innovations of the 20th century. Do you agree?
Did you attend NCGE? What were your favorite parts of the
We hope to see all of you next year when the NCGE meeting will
be held in San Juan, Puerto
3 thoughts on ““Movin’ On Up” with Geography in Motor City”
After an incredible adventure to Dearborn where I was able to learn more about Geography education and My Wonderful World, I came home with many new tools to enhance my geography teaching. I have not only been able to bring back resources for myself, but many for my colleagues who are hoping to go to NCGE next year. I don’t think I could pick out something favorite from Dearborn, everything was awesome. I do have to say Al-Ameer was wonderful, a great adventure with Natalie and some of our fellow PEC’s, along with a trip to the supermarket across the street!
My school is now covered with MWW posters, students will be engaged in Geography Awareness Week quizzes to earn points for their classroom only to crown a “Geography Champion” class!
Thank you for the oppurtunity to attend NCGE and the MWW PEC training, it was really wonderful.
Glad you had as much fun as we did, Natalie. Thanks for the great feedback!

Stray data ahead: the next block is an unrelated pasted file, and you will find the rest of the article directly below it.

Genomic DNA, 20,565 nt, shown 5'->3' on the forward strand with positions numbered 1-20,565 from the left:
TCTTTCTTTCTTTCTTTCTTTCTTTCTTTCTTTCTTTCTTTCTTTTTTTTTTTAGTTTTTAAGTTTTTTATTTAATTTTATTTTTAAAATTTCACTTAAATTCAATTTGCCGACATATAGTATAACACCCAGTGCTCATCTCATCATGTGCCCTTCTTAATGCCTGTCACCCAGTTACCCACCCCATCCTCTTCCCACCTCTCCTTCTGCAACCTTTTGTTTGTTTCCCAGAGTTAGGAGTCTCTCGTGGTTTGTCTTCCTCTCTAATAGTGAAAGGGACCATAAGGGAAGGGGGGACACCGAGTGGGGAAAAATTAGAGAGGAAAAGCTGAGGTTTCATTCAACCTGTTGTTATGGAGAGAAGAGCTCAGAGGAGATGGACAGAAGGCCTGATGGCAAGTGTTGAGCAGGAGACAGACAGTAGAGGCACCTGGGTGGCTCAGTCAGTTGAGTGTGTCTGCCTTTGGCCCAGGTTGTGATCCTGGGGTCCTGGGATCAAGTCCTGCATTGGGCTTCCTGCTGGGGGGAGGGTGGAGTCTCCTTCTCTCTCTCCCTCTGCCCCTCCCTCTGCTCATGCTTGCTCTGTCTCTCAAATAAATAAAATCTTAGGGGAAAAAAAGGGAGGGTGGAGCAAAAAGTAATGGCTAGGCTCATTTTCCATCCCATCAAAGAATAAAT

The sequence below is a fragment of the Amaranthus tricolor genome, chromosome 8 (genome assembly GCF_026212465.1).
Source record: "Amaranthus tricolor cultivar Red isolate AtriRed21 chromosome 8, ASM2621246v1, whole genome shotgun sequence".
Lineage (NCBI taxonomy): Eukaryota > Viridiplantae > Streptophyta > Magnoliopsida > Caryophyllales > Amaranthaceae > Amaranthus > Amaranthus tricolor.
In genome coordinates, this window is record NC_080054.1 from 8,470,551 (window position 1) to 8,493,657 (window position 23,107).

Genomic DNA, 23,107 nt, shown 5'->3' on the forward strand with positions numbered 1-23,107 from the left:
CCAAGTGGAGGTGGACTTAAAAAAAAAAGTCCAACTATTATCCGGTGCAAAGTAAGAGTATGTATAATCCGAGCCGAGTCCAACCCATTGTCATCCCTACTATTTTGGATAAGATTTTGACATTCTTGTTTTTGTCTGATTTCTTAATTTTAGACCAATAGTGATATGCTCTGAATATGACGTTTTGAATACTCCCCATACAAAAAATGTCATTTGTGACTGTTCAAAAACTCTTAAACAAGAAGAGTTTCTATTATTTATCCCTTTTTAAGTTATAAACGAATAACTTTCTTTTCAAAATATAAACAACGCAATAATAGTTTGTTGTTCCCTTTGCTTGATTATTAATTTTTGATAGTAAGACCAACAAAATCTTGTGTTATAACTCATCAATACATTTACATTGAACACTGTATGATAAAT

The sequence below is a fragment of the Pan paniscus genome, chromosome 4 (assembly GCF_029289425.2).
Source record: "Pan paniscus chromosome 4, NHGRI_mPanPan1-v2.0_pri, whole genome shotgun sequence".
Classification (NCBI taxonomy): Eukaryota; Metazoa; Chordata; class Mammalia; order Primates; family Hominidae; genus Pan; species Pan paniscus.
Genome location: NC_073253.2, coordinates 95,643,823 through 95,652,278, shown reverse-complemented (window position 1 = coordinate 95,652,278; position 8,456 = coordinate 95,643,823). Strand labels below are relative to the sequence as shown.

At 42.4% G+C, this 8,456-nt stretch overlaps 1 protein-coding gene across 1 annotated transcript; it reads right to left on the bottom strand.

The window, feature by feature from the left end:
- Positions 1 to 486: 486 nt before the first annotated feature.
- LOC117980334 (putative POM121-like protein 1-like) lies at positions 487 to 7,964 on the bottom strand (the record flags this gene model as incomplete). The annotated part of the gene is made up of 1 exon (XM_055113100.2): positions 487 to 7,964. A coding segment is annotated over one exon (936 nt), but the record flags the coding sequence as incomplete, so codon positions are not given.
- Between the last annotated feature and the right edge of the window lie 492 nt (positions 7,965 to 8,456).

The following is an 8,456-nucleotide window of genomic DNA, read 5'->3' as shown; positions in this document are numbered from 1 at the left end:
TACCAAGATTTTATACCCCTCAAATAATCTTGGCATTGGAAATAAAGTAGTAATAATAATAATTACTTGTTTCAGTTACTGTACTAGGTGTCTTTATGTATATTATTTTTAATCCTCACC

I second Natalie on the Al-Ameer recommendation, we went to this Lebanese restaurant too and had a great meal with plenty of leftovers to share.
Did you know that the Detroit area has one of the largest Arab populations in the world outside of the Middle East? That’s a little tidbit I left out of my post yesterday, but one we definitely experienced firsthand during our trip.
Check out these the articles:
Of course for all you human/cultural geographers out there, recall the distinction between Arabs and Muslims:
Arab refers to members of an ethnic group from the Middle East region. Many Arabs practice the religion of Islam and are therefore “Muslim,” but nearly equal as many are Christian, and a minority follow Judaism or other religions (e.g. Zoroastrianism). Muslims are followers of the religion of Islam, and include Arabs and many other ethnic groups; the majority of the world’s Muslims are NOT Arabs!
We witnessed this distinction in Dearborn. Is the Islam tradition, it is forbidden to drink alcohol. Consumption of alcohol IS allowed in the Christian religion, however. Therefore, some of the “Middle Eastern” restaurants we visited served alcohol, while others did not!
I don’t think I could name a single favorite part of NCGE! The MWW team provided fabulous training for the Public Engagement Coordinators. While there is definitely a serious purpose in raising awareness about the necessity for geographic education, we still had a lot of fun. I enjoyed attending sessions and workshops (the US has some truly fabulous geography educators out there!) and enjoyed seeing a tiny bit of the city. If you go to Dearborn, be sure to check out http://www.alameerrestaurant.com/menu.htm The food is delicious and it seems to pack in a crowd every night! NCGE was a wonderful experience for me…my students are still hearing stories about my adventures.